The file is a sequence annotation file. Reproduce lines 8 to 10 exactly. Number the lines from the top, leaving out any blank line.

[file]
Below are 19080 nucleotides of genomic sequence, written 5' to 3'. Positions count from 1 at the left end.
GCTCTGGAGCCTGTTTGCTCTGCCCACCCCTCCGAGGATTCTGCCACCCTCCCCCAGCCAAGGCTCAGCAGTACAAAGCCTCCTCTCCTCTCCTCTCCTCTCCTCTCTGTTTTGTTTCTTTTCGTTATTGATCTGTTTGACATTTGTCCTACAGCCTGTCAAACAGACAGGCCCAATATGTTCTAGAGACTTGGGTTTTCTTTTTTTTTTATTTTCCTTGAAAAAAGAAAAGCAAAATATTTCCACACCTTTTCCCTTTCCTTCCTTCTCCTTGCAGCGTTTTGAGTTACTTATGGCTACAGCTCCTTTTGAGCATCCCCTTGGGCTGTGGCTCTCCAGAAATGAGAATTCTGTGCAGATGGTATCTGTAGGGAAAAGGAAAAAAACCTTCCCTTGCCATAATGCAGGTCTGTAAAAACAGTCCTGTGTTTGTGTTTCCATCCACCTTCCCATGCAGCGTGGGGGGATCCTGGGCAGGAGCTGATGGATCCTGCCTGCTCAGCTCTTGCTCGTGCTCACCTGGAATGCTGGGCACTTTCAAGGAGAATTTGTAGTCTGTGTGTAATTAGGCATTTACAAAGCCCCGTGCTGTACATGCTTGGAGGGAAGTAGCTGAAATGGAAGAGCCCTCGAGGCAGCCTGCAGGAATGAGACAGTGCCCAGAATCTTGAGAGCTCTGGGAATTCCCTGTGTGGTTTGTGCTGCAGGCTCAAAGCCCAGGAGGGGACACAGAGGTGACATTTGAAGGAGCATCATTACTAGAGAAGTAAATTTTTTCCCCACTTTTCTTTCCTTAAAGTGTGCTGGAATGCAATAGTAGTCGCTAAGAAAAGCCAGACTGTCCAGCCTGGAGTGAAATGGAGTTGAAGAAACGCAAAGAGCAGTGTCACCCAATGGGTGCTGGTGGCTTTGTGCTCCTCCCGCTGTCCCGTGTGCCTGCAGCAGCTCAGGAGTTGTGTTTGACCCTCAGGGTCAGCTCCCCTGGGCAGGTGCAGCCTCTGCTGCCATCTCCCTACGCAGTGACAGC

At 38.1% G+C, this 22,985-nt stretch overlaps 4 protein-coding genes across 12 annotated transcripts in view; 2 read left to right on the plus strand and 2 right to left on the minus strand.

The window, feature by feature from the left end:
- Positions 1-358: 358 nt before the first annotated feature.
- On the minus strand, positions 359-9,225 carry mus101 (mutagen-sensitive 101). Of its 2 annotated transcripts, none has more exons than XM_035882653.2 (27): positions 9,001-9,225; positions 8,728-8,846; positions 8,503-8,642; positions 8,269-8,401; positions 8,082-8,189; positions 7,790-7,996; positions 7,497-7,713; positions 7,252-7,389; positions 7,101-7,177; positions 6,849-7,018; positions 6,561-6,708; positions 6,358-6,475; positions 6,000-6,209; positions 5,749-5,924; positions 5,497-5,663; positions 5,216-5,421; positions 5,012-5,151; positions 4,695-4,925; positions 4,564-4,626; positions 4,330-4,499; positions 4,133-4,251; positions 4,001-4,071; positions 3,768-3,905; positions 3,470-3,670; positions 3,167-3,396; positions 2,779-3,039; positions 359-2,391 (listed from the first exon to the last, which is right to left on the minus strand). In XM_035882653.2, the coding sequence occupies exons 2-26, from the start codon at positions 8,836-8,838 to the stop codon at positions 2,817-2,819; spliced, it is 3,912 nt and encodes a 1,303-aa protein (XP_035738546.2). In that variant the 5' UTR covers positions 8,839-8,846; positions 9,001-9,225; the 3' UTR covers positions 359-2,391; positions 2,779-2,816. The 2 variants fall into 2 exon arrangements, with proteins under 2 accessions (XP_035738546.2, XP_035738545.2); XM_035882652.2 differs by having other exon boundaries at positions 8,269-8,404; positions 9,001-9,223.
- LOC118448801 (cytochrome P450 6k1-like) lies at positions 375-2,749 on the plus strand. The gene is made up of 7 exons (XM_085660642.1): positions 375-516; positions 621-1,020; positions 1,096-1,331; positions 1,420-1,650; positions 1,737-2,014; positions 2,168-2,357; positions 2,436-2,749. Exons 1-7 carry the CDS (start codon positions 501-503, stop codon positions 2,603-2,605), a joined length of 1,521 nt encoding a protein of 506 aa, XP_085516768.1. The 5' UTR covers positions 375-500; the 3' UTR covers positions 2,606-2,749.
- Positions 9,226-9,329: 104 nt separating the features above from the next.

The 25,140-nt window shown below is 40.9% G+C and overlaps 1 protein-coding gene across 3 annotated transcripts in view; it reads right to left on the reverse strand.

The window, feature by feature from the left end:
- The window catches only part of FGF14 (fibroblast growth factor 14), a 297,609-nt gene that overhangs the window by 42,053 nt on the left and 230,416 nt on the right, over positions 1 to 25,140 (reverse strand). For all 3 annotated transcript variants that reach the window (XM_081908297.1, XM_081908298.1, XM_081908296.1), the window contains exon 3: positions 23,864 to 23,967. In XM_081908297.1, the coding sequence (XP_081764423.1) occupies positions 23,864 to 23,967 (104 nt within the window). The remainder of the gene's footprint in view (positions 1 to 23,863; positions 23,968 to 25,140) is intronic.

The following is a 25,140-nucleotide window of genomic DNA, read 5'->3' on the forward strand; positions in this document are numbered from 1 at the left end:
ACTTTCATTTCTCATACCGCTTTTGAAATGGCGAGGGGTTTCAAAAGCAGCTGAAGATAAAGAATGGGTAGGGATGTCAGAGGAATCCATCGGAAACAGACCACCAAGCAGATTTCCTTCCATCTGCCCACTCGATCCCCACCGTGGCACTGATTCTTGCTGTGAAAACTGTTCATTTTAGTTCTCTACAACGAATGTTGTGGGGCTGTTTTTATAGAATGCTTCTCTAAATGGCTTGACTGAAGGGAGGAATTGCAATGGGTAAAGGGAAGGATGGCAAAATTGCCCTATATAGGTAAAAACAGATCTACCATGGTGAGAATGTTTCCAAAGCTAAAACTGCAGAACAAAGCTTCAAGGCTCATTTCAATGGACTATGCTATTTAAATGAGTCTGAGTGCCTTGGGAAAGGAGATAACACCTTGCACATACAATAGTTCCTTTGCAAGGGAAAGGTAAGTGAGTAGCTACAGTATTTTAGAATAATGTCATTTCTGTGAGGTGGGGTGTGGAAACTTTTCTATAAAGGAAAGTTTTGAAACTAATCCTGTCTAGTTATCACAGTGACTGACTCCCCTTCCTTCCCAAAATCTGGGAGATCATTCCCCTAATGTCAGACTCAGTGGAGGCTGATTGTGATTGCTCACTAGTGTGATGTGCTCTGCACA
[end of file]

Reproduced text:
- Positions 9,226-9,329: 104 nt separating the features above from the next.

The 25,140-nt window shown below is 40.9% G+C and overlaps 1 protein-coding gene across 3 annotated transcripts in view; it reads right to left on the reverse strand.

The window, feature by feature from the left end: